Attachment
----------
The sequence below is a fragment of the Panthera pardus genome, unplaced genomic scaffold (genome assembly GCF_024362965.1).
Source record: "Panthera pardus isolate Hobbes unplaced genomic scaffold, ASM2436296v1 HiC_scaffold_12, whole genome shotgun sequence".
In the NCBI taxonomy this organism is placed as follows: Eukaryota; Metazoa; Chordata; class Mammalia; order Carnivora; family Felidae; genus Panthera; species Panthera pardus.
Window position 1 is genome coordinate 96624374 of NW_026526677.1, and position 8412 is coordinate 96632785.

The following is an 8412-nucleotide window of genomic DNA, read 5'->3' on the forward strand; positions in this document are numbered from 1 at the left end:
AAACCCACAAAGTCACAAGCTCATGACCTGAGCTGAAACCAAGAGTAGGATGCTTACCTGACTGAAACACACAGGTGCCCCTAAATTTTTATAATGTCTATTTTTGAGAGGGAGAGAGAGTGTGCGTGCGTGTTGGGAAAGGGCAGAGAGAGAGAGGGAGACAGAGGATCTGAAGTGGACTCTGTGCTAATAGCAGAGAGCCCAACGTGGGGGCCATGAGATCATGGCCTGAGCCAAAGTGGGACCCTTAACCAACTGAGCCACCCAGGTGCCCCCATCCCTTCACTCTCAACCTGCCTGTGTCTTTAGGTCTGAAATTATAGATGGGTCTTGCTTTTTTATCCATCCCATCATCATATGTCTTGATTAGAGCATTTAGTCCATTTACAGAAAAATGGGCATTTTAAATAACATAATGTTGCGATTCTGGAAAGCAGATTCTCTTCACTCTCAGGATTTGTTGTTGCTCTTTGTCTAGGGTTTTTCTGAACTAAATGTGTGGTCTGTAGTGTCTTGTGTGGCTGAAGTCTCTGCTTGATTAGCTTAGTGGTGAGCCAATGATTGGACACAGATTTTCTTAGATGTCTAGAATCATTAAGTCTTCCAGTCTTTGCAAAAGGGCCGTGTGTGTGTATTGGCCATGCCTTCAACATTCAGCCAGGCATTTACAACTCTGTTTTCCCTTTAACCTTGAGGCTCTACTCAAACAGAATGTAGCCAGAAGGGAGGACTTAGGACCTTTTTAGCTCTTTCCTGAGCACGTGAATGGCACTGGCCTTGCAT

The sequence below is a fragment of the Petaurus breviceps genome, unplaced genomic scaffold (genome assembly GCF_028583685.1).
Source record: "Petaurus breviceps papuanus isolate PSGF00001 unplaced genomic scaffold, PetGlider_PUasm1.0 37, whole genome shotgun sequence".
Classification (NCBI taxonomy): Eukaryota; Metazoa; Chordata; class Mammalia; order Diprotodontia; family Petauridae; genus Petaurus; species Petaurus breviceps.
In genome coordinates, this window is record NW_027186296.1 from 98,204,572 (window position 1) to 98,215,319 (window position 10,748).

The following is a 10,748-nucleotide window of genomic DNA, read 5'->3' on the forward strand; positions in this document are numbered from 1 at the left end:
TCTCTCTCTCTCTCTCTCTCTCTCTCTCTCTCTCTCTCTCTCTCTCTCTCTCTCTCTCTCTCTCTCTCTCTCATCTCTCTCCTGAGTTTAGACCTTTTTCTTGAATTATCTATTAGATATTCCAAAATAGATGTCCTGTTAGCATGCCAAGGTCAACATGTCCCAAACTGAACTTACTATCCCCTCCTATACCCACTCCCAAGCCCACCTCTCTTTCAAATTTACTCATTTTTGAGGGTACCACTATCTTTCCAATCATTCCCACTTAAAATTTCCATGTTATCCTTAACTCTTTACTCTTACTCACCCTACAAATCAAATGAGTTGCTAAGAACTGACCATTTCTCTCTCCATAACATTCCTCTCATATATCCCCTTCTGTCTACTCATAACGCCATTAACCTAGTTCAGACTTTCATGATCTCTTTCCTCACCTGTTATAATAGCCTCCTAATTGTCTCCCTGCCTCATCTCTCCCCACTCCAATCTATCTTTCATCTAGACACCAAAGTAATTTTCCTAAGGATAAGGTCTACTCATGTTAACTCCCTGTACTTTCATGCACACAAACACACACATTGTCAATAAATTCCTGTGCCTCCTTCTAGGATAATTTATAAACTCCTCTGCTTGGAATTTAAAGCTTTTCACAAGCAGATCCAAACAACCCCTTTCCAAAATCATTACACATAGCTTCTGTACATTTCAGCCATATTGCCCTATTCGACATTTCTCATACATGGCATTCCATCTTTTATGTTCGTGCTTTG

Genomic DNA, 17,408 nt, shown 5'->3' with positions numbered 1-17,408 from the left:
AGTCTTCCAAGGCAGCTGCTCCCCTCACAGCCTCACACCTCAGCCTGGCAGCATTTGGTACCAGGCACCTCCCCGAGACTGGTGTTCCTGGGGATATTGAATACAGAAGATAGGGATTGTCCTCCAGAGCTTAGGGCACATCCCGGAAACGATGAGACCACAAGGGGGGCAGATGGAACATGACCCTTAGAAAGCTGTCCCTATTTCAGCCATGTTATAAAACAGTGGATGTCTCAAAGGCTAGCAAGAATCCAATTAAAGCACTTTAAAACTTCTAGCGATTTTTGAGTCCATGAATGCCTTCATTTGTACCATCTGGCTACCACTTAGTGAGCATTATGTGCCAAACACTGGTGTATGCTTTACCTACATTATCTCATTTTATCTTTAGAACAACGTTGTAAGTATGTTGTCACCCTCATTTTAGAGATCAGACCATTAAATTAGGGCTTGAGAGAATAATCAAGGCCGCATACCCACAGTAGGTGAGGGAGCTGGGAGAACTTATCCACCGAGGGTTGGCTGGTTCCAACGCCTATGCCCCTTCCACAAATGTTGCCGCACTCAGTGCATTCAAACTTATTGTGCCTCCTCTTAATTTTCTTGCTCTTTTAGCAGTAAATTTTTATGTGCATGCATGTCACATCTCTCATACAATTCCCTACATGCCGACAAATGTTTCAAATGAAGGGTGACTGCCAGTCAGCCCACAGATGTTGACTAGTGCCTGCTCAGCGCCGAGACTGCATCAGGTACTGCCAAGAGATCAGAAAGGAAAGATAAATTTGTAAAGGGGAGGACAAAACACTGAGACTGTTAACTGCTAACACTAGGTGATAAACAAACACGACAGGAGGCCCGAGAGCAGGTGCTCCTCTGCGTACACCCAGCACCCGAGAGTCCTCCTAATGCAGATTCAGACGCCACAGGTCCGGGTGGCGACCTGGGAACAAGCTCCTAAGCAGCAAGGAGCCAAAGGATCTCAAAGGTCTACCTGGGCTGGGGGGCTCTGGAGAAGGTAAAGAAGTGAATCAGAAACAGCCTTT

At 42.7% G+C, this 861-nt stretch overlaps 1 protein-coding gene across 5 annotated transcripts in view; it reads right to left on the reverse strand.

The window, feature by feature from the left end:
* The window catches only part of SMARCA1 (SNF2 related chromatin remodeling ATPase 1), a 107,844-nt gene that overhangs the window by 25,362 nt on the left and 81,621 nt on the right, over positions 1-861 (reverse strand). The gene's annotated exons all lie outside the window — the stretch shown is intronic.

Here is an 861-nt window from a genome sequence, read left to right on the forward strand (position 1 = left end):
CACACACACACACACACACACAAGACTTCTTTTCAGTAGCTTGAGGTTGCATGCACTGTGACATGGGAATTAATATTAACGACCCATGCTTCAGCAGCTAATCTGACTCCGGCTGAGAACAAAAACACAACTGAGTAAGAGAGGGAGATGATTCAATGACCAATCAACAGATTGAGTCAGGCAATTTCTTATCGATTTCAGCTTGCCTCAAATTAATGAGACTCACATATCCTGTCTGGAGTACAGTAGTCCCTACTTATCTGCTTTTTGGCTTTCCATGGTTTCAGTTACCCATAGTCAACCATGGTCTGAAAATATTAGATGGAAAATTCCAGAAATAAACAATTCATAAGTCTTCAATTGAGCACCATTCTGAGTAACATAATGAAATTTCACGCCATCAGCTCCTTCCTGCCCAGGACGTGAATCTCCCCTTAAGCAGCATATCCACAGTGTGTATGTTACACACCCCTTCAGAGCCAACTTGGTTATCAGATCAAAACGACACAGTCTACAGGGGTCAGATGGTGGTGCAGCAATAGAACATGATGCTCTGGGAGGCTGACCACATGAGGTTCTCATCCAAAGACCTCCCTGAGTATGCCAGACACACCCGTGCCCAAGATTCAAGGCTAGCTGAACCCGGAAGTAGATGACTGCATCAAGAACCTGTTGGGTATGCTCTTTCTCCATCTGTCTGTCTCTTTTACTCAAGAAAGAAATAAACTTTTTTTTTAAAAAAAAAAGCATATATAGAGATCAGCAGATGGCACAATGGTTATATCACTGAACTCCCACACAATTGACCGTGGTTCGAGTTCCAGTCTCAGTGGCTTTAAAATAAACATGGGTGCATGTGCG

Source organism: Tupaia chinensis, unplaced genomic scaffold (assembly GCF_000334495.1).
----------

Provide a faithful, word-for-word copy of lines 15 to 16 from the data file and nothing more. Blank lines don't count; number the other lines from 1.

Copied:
At 42.7% G+C, this 861-nt stretch overlaps 1 protein-coding gene across 5 annotated transcripts in view; it reads right to left on the reverse strand.

The window, feature by feature from the left end: